NL Gazette

4 St. John’s Catholic churches sold and to shut doors by September

Nfld and Labrador

Key takeaways: 

  • Rocked by abuse suits, the archdiocese intends to cut St. John’s parishes 9 to 3.
  • St. Patrick’s Church is located on Patrick Street, around downtown St. John’s. 
  • The church property has been sold as part of a liquidation of investments by the Roman Catholic Archdiocese of St. John’s. 

Parishioners who heard mass at four Roman Catholic churches in the St. John’s neighborhood this weekend learned their worship sites had been sold as part of the archdiocese’s sell-off of properties and that they may have to shut their doors by September.

Catholics were also told that the plan was to decrease the number of parishes in the capital city from nine to three in the coming months.

The move is an aspect of one of the most surprising shakeups in the 238-year record of the Archdiocese of St. John’s, which has been focused on settling giant sexual abuse suits related to Mount Cashel Orphanage.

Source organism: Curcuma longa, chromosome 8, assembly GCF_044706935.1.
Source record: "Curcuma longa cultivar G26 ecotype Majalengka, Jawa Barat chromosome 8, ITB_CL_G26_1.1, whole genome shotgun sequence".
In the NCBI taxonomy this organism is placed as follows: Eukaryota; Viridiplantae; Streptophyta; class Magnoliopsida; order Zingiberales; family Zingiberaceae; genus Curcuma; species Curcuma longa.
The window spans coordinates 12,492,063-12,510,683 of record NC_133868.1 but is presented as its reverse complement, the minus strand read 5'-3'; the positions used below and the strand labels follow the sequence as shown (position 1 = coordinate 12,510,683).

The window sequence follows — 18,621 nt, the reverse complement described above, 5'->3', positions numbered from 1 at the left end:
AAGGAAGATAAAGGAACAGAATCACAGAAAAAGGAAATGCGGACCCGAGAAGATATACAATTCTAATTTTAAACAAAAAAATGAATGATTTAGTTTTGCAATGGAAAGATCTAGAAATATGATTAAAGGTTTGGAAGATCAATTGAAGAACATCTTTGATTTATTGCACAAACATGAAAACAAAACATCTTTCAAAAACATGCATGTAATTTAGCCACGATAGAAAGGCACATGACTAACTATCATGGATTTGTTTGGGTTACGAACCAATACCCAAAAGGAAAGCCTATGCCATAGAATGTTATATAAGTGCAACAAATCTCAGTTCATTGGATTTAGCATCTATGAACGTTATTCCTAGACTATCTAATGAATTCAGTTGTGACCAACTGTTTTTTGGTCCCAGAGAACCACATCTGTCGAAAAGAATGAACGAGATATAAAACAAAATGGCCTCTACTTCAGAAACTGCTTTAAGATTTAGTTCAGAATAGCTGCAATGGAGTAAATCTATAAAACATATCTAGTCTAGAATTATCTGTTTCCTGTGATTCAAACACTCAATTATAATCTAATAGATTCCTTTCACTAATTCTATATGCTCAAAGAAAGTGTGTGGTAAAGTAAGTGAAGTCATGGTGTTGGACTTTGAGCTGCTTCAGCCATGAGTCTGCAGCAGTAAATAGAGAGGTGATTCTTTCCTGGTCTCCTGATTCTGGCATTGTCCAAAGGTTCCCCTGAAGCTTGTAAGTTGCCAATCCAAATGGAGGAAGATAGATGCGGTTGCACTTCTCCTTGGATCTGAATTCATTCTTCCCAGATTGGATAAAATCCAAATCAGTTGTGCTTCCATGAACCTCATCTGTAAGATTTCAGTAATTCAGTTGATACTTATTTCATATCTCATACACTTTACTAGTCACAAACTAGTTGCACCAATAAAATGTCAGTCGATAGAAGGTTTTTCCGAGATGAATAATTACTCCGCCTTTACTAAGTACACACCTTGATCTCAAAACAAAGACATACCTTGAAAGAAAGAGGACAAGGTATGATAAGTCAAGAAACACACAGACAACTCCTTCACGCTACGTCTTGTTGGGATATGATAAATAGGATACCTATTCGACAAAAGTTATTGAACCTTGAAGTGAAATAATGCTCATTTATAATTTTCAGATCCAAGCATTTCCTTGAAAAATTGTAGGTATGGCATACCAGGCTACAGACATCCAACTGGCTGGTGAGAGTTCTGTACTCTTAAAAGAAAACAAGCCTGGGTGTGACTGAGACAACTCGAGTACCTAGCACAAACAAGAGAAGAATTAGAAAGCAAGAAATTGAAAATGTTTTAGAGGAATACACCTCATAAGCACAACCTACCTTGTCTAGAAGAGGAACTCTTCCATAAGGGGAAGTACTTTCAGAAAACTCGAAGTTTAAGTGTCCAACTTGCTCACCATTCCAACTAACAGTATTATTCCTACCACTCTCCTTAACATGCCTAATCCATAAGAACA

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Parishioners who heard mass at four Roman Catholic churches in the St. John’s neighborhood this weekend learned their worship sites had been sold as part of the archdiocese’s sell-off of properties and that they may have to shut their doors by September

“On Friday afternoon, we were informed by the archbishop that St. Pius church and [the former] St. Pius school has been dealt,” Father John Sullivan, a Jesuit priest who ministers at the church on Smithville Crescent, told those following a Sunday that was posted on the parish’s Facebook page. 

Sullivan declared that the parish was marking its 60th anniversary on the same day, a coincidence he defined as “a little uncomfortable and a little strange.”

Parishioners also learned that strange bids submitted for St. Patrick’s church on Patrick Street, Mary Queen of Peace church on Torbay Road, and St. Francis of Assisi in nearby Outer Cove were taken by Ernst and Young, the company overseeing the court-monitored sale of church properties.

Source – cbc.ca

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